Alma laid all the flowers on the grass near where she had dumped out the old ones. The cemetery was in a frenetic but tranquil bustle now – headscarves, housedresses, house slippers, and women cleaning. They used ladders to climb up to their family tombs, dusted, shined, changed flowers. The scene reminded me of a beehive, a sense of mission with very busy movement.
I started to look around as Alma cleaned on. I noticed a somewhat strange but fitting structure in the middle of cemetery at the far end. There was a gorgeous patchwork design on the ground, and as I came closer I saw it was a rock garden with each square filled with a different colour of pebble – more squares than I could count, each filled with hundreds of one carefully selected item. The patchwork led up to several large boulders and marble walls creating a gracious entryway. The eye went first to a large almost life size photo of a 26 year old sailing champion and high potential in the Italian Navy. There were certificates and dedications abound. The structure was entirely in marble with space for natural light to stream in at all times of the day. The sense of space was closed and yet open with the rock garden always in view. The marble slab covering the grave was blank but Alma later told me it was usually decorated with seasonal themes – Christmas, Easter, etc. Alma came up to get me and said these parents do nothing but spend on this tomb. Their son died 18 months ago and this is what they had created.
Back again at the Benci mausoleum, Alma had used up about half the flowers. The other half still lay on the grass. She whisked them up and instructed me to follow. Next stop, her own family tombs.
This was a more modest set up. There were 3 or 4 gravestones on the 4th, 5th, and 6th tiers which I could see are the less attractive positions since they are neither at eye level for public view, nor easy to access for cleaning. Alma made her way with the ladder. Each vase of flowers that was held in place by an iron ring was lifted out of its position. She dumped the flowers out, and replaced them using the remaining flowers. Each marble slab was dusted and shined. Lastly the marble stone at the base of this column of graves was swept and mopped. As I watched the clockwork order in which she worked, I wondered if anyone knew of Alma’s cemetery routine. She had two unmarried sons in their mid-forties with no prospect of new women or children entering the family, especially from the local towns.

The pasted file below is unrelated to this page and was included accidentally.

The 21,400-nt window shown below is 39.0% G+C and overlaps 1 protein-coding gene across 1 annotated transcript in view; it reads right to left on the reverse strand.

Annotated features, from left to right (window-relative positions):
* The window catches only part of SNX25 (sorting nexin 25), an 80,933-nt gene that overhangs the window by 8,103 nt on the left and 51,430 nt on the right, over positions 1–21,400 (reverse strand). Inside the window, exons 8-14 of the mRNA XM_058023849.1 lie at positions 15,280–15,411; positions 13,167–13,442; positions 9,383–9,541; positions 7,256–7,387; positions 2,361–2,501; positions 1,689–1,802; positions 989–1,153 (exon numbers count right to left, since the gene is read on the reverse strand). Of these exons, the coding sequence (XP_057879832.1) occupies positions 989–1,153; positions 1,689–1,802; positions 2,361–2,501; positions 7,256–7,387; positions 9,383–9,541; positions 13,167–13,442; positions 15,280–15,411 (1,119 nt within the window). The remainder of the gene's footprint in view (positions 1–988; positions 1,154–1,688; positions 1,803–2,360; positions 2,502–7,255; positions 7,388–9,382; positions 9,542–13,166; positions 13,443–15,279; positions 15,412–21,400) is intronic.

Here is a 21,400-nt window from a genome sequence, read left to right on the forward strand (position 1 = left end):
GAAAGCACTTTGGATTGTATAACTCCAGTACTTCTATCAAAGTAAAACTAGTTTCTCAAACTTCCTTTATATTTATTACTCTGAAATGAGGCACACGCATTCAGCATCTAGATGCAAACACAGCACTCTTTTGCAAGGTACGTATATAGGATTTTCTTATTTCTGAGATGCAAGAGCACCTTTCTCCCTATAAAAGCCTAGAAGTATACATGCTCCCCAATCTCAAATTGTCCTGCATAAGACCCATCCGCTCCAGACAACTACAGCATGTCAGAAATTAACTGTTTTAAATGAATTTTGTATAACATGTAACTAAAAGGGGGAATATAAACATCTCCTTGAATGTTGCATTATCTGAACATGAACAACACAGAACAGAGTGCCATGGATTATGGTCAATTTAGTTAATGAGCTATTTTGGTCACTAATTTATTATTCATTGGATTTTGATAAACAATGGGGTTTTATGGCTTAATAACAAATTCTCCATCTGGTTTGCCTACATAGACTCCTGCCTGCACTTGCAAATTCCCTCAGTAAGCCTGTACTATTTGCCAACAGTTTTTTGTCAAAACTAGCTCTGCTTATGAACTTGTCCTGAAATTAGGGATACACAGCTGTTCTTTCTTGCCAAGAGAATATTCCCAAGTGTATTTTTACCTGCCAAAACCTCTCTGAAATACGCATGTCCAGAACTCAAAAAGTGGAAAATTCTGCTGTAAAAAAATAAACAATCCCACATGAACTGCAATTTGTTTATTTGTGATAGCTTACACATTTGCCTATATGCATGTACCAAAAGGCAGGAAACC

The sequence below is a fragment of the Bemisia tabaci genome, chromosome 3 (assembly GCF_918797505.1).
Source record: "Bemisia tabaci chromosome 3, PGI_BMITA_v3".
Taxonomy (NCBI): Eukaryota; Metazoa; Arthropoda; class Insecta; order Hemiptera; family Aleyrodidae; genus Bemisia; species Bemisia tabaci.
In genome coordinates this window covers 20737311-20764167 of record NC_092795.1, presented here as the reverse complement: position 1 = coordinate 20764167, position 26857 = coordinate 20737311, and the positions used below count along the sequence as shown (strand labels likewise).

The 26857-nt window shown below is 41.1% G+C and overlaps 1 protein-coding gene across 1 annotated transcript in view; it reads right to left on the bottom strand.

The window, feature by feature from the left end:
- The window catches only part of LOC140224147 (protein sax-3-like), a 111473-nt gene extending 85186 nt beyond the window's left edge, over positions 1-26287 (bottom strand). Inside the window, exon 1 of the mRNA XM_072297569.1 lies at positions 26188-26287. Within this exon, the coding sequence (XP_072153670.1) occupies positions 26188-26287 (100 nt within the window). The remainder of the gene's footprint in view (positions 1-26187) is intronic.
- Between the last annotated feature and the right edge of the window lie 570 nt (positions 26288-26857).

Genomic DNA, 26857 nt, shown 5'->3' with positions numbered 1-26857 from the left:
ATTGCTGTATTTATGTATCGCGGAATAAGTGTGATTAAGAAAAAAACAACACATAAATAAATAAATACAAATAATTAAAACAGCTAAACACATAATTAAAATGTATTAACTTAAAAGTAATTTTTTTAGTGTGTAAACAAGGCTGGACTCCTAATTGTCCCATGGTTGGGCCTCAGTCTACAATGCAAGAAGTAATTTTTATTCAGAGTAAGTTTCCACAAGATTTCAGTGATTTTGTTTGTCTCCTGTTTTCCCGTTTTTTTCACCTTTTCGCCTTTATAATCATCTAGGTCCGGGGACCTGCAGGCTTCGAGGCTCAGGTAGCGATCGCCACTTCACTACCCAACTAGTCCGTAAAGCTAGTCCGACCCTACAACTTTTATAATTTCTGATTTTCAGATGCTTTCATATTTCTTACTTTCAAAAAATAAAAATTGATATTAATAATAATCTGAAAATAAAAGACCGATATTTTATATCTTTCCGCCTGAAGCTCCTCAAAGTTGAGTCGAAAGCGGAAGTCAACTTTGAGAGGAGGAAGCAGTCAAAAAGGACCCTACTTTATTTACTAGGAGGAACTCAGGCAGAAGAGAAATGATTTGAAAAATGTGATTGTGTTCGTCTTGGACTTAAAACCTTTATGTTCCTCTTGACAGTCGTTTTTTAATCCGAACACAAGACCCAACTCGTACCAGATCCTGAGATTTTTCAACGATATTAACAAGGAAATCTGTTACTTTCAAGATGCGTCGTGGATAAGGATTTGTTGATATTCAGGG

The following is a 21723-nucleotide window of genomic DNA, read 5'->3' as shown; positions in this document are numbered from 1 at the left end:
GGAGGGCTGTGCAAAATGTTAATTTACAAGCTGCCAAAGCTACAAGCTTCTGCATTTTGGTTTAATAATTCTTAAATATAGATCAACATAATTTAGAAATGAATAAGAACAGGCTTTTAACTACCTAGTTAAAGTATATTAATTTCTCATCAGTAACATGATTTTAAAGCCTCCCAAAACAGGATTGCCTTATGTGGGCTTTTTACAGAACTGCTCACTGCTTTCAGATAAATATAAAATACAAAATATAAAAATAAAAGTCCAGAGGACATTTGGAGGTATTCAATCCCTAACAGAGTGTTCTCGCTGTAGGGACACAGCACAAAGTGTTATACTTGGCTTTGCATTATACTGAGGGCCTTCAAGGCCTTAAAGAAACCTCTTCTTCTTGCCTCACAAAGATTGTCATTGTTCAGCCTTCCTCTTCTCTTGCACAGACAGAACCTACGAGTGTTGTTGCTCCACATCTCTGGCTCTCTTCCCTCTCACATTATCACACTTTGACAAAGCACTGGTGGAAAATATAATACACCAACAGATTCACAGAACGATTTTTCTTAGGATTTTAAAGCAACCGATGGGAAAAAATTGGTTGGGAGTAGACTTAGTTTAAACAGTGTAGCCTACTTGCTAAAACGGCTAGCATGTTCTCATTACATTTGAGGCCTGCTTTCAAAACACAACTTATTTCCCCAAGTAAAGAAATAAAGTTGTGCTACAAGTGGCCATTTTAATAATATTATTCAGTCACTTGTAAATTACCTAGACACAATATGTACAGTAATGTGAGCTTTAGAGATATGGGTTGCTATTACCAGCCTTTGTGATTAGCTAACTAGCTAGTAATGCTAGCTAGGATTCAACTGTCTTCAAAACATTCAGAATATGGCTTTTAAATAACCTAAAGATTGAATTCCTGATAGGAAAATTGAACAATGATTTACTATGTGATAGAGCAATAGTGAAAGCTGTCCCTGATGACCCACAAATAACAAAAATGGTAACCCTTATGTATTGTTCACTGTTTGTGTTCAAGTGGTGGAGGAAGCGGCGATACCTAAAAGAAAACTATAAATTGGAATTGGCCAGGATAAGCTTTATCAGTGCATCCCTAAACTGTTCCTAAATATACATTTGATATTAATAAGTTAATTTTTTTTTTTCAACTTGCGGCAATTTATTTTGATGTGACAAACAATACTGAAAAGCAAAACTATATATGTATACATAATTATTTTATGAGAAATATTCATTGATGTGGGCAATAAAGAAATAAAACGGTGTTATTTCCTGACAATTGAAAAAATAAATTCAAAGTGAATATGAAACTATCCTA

As she worked Alma told me of those who had died around us: the 9 year old over there who died of meningitis, a friend’s aunt who dropped a cigarette on her stockings in the car and ended in flames, those who died in the war, those who died in other accidents, longer lives, shorter lives, circumstances, stories. The accounts came so fast and steadily I could feel my knees giving way to the weight of the remorse close ones must have felt. In the middle of the bustle and the sort of mental checklist of those Alma knew and died, the mother of the 26 year old sailor entered the cemetery. She stood proud and stopped often to greet the other women. Alma instructed me to tell the mother I had visited her son’s tomb and that it was beautiful. I did what I was told. The mother looked at Alma, without a doubt as a way of asking about my accent and origins. Alma said I was American which I found odd. I would have said, she’s my niece or something like that but I suppose family ties were taken for granted when cemetery cleaning was concerned. The mother then responded that they had built the tomb as a celebration to the living, not to remember their infinite pain as parents. The public was invited to use the space whenever they wanted, to read the paper, to think, to sit. Then she moved on. Alma and I finished our work.
I pondered the idea of going to the cemetery to sit in a tomb to read the morning paper. But then again, grieving has its own projectiles.
”Ciao Mamma, cocca mia. Ci vediamo la prossima settimana.” (Bye Mommy, my sweetness, see you next week). I watched as Alma kissed her mother’s crypt and spoke in a voice equal to when she spoke to me.
We put the cleaning utensils away and collected ourselves to leave. All the flowers had been used in what turned out to be 5 bouquets. Those pretty lilies along with the others were now stuffed in the garbage bin. I walked back to the sailor mausoleum to say goodbye to the mother but she was sitting quietly in prayer and I decided not to bother her. On our way out I went ahead and asked Alma where she would like to be buried, within the Benci crypt or within the column of tombs of her family of birth. As if she had thought about the answer all her adult life and knew well the diplomatic implications involved, she responded almost joyfully, “it doesn’t matter just as long as we’re all together.”
We drove home. The mid-day heat had turned intense. It felt oppressive in the car. Alma was sweating drips. As soon as we drove up the driveway, she flew into the house and sat in her nice cool kitchen almost panting. I wondered, in fact, if she might suffer a bit from paranoia since, come to think of it, she NEVER leaves the house. Or, it may have just been the heat.
Then again, maybe, she realised only at that moment to whom she had inadvertently taught her legacy.
Elizabeth Griffin is the Director of the Italian American Association of Friuli Venezia Giulia in Trieste, Italy, www.assitam.com